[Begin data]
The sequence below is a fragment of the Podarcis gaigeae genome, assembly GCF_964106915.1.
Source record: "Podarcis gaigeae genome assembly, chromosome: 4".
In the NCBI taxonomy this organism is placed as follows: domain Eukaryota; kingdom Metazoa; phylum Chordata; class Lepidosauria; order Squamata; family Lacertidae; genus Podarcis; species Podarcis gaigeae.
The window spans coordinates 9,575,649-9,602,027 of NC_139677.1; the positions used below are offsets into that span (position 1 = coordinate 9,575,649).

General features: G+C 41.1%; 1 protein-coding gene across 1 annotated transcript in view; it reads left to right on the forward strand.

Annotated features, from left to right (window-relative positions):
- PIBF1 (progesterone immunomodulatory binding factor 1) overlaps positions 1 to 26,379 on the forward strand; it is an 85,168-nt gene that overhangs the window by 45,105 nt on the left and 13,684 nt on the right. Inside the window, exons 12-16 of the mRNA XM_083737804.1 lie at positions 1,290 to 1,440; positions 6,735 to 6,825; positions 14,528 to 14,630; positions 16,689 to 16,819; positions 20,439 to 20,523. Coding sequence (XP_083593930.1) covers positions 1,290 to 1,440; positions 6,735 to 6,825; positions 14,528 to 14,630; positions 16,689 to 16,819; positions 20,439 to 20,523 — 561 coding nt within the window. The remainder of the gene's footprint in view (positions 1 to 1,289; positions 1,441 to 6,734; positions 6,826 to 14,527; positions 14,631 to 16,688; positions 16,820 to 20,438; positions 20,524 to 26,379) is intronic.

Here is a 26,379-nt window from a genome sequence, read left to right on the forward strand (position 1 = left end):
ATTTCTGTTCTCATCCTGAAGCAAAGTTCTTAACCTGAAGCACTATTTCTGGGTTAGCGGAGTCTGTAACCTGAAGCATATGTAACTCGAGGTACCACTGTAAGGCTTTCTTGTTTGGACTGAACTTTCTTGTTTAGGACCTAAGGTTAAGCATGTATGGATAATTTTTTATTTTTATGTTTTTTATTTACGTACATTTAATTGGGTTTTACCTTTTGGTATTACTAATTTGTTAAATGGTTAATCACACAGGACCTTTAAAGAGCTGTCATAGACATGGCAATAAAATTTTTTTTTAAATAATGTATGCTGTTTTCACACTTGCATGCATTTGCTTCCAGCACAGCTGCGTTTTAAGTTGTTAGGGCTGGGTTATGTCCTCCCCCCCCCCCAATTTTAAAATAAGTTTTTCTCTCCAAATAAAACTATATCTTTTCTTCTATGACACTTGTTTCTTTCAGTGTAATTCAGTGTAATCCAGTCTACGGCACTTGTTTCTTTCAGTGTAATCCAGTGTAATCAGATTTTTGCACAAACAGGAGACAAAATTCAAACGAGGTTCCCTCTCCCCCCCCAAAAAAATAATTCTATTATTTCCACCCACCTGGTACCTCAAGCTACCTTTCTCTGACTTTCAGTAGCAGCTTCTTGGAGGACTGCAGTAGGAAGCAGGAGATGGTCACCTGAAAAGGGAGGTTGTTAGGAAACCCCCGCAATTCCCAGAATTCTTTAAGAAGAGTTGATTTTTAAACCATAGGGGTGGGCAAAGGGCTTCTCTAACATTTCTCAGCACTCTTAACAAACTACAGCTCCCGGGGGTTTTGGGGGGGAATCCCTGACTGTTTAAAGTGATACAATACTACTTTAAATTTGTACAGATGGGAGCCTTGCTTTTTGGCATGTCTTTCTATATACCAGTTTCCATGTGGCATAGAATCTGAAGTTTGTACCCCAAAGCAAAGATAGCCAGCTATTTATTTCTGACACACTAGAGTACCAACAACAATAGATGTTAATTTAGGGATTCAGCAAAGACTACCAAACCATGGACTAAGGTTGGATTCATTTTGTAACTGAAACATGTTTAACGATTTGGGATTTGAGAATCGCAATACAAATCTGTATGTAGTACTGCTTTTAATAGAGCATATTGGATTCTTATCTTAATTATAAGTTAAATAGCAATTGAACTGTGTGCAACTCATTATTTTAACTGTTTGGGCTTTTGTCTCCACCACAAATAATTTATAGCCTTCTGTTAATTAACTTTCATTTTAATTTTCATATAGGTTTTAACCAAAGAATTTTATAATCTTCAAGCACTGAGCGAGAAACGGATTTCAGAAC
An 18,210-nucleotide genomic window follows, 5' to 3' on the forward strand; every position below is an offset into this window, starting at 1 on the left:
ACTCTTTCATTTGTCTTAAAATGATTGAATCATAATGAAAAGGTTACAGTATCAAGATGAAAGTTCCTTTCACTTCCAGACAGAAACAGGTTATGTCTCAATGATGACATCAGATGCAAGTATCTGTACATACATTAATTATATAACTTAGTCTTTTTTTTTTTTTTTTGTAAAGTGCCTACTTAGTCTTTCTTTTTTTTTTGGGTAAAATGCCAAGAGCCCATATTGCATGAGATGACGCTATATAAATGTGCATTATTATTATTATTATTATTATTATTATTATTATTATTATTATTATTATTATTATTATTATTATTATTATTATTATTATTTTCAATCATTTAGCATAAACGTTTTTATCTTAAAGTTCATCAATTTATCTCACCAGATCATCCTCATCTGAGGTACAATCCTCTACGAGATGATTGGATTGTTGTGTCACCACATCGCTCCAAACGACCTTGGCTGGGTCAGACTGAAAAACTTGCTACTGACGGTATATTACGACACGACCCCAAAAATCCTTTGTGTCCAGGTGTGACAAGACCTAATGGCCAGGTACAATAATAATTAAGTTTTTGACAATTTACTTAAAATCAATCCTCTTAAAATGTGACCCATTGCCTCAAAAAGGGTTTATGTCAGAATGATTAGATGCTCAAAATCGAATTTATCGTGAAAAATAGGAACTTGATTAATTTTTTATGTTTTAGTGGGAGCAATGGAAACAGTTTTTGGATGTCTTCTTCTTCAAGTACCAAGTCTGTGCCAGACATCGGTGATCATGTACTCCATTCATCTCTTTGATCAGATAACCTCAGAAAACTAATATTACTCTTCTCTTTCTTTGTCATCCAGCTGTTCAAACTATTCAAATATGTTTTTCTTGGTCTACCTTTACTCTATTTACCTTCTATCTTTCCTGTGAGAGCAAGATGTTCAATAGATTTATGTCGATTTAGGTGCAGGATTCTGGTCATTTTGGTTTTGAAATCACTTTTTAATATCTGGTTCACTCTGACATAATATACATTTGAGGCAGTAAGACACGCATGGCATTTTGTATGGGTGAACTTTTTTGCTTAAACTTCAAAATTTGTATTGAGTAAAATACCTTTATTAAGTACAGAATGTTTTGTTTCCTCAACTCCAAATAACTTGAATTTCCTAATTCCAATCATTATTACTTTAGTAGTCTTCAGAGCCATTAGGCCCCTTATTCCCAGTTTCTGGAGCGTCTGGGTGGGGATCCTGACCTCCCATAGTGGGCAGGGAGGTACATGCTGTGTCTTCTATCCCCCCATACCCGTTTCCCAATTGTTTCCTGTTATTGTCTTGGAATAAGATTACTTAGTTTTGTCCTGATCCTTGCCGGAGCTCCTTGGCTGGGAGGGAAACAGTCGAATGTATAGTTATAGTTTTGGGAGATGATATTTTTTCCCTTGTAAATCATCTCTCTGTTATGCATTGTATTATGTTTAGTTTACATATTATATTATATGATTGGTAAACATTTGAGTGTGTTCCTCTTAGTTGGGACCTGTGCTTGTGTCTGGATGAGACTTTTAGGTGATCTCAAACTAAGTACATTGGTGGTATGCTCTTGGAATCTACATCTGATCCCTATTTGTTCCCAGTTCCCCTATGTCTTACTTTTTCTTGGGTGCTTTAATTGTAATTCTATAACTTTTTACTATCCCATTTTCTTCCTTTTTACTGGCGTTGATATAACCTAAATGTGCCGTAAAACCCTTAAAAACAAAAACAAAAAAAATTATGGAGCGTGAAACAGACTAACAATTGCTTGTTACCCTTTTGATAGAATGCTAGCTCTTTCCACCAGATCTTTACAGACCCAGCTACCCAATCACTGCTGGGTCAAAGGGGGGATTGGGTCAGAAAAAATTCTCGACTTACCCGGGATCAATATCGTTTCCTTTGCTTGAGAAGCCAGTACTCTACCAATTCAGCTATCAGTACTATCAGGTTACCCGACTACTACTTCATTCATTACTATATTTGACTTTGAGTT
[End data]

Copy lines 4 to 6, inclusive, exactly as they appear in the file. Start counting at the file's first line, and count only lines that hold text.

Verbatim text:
The window spans coordinates 9,575,649-9,602,027 of NC_139677.1; the positions used below are offsets into that span (position 1 = coordinate 9,575,649).

General features: G+C 41.1%; 1 protein-coding gene across 1 annotated transcript in view; it reads left to right on the forward strand.

Annotated features, from left to right (window-relative positions):